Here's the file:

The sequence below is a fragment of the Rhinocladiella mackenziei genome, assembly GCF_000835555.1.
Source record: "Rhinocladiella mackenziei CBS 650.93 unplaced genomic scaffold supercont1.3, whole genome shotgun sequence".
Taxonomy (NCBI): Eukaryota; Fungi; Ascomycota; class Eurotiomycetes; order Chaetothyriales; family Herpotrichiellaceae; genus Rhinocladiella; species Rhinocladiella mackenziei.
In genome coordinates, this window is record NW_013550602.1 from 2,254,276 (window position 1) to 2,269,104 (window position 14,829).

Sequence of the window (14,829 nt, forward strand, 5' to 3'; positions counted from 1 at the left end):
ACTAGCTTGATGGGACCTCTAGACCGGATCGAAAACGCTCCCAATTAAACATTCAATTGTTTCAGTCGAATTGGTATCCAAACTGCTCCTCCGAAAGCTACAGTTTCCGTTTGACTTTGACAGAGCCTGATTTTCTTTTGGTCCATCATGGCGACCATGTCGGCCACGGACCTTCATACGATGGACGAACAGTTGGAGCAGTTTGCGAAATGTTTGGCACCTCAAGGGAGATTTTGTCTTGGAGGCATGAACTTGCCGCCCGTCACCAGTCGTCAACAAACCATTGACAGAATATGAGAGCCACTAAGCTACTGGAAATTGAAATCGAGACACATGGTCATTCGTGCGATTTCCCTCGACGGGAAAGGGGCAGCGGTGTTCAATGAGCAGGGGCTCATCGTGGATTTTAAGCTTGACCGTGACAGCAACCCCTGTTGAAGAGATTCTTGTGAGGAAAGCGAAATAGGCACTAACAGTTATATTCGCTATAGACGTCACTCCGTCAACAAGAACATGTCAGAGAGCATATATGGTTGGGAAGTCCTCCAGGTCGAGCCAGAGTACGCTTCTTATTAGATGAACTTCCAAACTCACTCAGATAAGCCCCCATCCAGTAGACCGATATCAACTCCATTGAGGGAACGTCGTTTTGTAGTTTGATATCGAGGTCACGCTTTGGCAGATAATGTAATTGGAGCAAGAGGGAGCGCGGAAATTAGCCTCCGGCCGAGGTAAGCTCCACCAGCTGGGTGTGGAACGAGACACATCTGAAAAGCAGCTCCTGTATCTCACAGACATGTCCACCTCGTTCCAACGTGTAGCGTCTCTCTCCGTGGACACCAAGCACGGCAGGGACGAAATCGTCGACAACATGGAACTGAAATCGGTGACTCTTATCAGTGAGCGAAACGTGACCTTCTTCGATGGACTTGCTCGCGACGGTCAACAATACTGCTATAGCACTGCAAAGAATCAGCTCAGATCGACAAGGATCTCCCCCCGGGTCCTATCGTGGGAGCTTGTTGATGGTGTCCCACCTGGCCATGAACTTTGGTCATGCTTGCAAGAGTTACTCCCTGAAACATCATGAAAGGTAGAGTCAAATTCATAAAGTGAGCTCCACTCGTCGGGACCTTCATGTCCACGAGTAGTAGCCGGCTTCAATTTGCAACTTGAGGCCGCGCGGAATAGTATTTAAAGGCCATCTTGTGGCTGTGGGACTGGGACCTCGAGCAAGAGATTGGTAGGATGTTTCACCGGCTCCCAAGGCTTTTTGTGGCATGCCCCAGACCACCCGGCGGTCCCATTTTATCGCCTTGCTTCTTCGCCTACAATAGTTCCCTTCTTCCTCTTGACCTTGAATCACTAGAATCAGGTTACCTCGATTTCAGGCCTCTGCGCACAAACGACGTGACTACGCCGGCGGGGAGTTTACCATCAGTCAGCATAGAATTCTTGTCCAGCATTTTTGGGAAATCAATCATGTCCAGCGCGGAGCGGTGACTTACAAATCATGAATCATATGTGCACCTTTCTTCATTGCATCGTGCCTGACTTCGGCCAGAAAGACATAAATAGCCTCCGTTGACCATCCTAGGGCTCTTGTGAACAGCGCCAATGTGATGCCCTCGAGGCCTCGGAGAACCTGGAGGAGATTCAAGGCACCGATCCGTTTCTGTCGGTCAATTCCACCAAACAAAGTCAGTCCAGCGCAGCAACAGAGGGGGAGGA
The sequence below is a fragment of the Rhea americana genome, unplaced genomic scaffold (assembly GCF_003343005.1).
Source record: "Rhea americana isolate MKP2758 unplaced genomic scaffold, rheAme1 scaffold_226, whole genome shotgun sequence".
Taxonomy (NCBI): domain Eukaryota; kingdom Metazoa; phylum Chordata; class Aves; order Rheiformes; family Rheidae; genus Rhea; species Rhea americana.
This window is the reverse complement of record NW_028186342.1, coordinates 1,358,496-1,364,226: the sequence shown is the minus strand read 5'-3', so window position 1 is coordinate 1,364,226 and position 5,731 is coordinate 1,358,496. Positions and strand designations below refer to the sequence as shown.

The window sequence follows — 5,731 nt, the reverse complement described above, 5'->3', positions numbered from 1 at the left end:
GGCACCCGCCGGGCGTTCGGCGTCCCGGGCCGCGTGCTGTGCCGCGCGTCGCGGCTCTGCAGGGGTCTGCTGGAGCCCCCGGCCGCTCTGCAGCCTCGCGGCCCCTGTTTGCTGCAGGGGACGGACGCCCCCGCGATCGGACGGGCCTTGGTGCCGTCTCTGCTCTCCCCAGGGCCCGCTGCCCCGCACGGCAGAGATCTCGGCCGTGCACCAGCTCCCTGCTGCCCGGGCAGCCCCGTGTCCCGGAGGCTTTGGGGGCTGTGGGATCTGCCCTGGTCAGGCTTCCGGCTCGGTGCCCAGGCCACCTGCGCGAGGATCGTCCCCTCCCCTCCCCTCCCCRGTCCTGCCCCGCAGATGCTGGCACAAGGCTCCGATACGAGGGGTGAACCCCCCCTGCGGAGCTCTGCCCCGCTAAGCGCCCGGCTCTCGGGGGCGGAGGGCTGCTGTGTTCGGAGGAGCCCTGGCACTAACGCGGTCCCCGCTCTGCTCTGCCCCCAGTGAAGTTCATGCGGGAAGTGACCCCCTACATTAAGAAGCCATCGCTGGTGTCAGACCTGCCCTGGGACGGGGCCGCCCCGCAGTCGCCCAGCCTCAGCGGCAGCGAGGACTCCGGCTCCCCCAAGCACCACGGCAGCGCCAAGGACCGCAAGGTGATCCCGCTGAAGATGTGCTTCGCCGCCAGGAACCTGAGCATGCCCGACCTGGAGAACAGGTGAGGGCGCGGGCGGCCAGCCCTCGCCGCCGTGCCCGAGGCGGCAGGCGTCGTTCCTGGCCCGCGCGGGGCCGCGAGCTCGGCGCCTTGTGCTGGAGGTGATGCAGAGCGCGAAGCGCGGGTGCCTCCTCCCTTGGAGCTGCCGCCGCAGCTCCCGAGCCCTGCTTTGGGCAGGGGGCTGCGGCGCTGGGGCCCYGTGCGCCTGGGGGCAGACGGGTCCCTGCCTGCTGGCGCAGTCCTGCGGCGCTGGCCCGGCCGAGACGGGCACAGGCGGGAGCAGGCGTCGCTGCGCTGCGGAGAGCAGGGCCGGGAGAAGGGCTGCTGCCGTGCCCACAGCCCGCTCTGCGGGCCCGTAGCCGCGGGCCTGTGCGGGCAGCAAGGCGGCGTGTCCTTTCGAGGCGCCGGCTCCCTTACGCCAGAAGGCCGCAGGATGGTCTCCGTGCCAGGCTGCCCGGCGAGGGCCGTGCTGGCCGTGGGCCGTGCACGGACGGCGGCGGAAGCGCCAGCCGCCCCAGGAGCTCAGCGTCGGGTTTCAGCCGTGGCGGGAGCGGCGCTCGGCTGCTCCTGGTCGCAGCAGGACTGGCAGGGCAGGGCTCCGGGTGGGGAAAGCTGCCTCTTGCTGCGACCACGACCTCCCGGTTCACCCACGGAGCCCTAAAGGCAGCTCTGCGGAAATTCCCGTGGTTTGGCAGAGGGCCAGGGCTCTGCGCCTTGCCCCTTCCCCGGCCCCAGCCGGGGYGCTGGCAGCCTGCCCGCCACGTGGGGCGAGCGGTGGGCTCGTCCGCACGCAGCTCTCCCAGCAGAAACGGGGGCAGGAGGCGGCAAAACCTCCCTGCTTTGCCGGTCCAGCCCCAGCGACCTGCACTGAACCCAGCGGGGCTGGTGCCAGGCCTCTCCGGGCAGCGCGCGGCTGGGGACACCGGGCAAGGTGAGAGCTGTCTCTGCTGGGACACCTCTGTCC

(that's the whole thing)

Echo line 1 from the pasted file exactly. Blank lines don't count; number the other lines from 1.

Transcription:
The sequence below is a fragment of the Rhinocladiella mackenziei genome, assembly GCF_000835555.1.